North Korea Parade Strikes Lighter Tone, But Still No Evidence Kim Intends To Give Up Nukes
Kim Jong Un is eager to smooth the path to another meeting with Trump, no doubt with hopes of securing new concessions from the president.
North Korea recently held yet another major parade, full of military hardware, to celebrate the 70th anniversary of the country’s founding, but its nuclear-capable intercontinental ballistic missiles were notably absent. There is still absolutely no indication that North Korean premier Kim Jong Un intends to ever give up these weapons, but he could be looking to give U.S. President Donald Trump a political victory in hopes of jumpstarting negotiations between the two countries and securing new concessions.
The parade itself occurred in the North Korean capital Pyongyang on Sept. 9, 2018, and had already been the subject of weeks of intense scrutiny on the part of North Korea experts and the media. Almost half of the procession consisted of floats and other elements that reflected Kim's publicly stated focus on developing the country’s economy and civilian infrastructure. The regime also held a spectacular mass sporting event, full of highly choreographed gymnastics and dances, the first time one like it has occurred in five years.
“It’s incredible how North Korea stays ‘on brand’ – last year’s parade was all about nukes and this year it’s all about the economy,” CNN international correspondent Will Ripley Tweeted out from Pyongyang during the ceremonies. “But one thing that hasn’t changed – praise & adulation for Kim Jong Un and his predecessors Kim Jong Il and Kim Il Sung was still front and center.”
While the parade had a heavy economic focus and left out the most controversial parts of the country’s arsenal, it was still primarily a military event. Pictures and video show throngs of goose-stepping soldiers, tanks, ground-launched anti-ship cruise missiles, artillery, anti-aircraft systems, and other weapons as military aircraft, including some of North Korea’s dated, but surprisingly relevant An-2 biplanes, flew overhead.
The North Koreans also showed off what appeared to be a new, more modern-looking self-propelled howitzer with a design reminiscent of the South Korean K-9 Thunder. There was also a heretofore unseen 6x6 armored anti-tank guided missile carrier that appeared to be derived from the Soviet-era BTR-80 armored personnel carrier. Though the exact specifications of these vehicles are unclear, they are an indication that Kim’s regime continues to improve its conventional military capabilities in defiance of international criticism and economic sanctions.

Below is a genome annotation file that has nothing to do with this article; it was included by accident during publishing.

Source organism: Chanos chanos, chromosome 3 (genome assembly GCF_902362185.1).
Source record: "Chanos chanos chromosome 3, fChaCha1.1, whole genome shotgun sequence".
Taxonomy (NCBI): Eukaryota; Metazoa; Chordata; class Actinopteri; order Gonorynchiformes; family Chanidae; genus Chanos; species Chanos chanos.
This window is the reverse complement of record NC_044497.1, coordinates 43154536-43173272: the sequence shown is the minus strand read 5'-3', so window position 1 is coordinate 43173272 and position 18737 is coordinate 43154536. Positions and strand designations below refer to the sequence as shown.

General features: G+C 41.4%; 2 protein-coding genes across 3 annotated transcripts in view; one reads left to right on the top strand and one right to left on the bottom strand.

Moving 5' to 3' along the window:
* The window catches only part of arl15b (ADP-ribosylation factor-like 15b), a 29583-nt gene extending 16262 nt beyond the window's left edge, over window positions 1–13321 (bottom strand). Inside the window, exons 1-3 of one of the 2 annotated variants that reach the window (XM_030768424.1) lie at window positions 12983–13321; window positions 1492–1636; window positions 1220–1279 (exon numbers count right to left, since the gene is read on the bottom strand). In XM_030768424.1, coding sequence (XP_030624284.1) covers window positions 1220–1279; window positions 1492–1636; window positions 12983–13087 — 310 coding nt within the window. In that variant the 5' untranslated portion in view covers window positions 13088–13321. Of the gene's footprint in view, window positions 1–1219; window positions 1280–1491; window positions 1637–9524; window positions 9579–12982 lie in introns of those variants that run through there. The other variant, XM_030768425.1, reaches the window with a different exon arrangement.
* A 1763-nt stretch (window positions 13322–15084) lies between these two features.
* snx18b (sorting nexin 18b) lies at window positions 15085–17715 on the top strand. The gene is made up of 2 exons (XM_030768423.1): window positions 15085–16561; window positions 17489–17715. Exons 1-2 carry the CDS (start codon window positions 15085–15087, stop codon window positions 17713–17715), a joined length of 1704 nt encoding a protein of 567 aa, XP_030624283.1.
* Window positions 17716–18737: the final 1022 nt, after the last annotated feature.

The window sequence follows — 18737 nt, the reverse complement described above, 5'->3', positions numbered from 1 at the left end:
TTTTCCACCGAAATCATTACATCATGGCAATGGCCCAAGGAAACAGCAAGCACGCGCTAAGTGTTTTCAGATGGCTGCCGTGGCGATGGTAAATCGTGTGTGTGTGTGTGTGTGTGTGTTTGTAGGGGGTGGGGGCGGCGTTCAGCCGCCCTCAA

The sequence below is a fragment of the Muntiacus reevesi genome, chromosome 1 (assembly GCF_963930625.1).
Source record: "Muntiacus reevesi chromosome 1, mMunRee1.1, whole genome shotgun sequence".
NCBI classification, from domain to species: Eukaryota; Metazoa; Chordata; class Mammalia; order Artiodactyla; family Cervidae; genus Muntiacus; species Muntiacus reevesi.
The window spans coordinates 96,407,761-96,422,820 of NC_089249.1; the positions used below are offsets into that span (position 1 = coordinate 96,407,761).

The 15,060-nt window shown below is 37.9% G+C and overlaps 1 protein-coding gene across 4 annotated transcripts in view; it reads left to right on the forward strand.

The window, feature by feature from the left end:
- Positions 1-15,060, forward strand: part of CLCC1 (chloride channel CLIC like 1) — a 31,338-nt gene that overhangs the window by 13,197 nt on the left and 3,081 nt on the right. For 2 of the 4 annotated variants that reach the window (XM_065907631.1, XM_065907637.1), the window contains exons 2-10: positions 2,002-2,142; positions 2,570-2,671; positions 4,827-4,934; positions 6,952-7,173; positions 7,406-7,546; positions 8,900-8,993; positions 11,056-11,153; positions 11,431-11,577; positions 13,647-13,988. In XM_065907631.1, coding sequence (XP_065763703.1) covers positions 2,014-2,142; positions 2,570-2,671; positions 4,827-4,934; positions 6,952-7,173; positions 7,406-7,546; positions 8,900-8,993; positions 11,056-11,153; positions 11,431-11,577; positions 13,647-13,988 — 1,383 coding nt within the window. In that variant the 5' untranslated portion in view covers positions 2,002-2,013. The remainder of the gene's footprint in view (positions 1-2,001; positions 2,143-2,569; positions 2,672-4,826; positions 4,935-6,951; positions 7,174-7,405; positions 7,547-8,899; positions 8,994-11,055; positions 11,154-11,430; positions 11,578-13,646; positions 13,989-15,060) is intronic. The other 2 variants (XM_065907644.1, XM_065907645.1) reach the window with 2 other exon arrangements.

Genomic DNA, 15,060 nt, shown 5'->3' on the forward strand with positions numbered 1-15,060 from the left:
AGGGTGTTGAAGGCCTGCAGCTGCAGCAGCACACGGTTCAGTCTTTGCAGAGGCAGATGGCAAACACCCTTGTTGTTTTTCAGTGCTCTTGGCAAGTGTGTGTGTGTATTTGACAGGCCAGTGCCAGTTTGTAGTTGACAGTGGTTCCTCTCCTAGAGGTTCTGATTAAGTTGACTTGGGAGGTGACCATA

Still, the decision to leave the ICBM’s at their bases was enough to draw laudatory statements from U.S. President Donald Trump, who has generally spoken positively of North Korea’s brutal dictator Kim since the two men met for a historic summit in Singapore in June 2018. “This is a big and very positive statement from North Korea,” Trump wrote on Twitter on Sept. 9, 2018.
“Thank you To Chairman Kim. We will both prove everyone wrong!” he continued “There is nothing like good dialogue from two people that like each other! Much better than before I took office.”
"[Kim] made it clear that his trust in President Trump remains – and will remain – unchanged, even though there have recently been some difficulties in negotiations between the North and the United States," South Korean Envoy to North Korea Chung Eui Yong said on Sept. 6, 2018, following a vist to Pyongyang. "He said he wished he could eliminate 70 years of hostile history with the United States, improve North Korea-U.S. relations, and realize denuclearization within the first term of President Trump."
But despite Kim's claims that he wished he could give up North Korea's nuclear weapons, his decision not to show off intercontinental ballistic missiles (ICBM) such as the Hwasong-15 should not necessarily be seen as an indication that the country is willing to negotiate away those capabilities. If anything, it’s an indication that the country’s government feels it has established itself as a legitimate nuclear power, as its officials and state media outlets routinely explain, and sees no need to publicly flaunt these capabilities any more than the United States does.
“I spoke with two North Koreans who participated in the parade. Both said they felt their country didn’t need to display ICBMs because they’ve ‘already completed’ their nuclear program,” CNN’s reporter Ripley wrote in another Tweet. “When I asked one man if he thinks North Korea should denuclearize, he quickly replied ‘never!’”
Both of these statements are almost surely reflective of North Korea’s state policy. It is highly unlikely that North Koreans attending such a public and heavily monitored event would have dared to offer up a contradictory opinion to a foreign journalist.
As we at The War Zone
have noted repeatedly in the past, the North Korean definition of “denuclearizing the Korean Peninsula” is widely at odds with the U.S. government definition of that proposition. For authorities in Pyongyang, it is a description of a complex process that centers on eliminating the threat of nuclear war against North Korea. This is implicitly linked to a formal peace deal between the United Staes and North Korea, rather than an armistice, the removal of American troops from South Korea, and an end to the U.S. government's policy of including South Korea under the protection of its so-called "nuclear umbrella." Only then, would the North Koreans consider giving up their nuclear arsenal and delivery systems, which they see as a guarantor of the regime’s survival.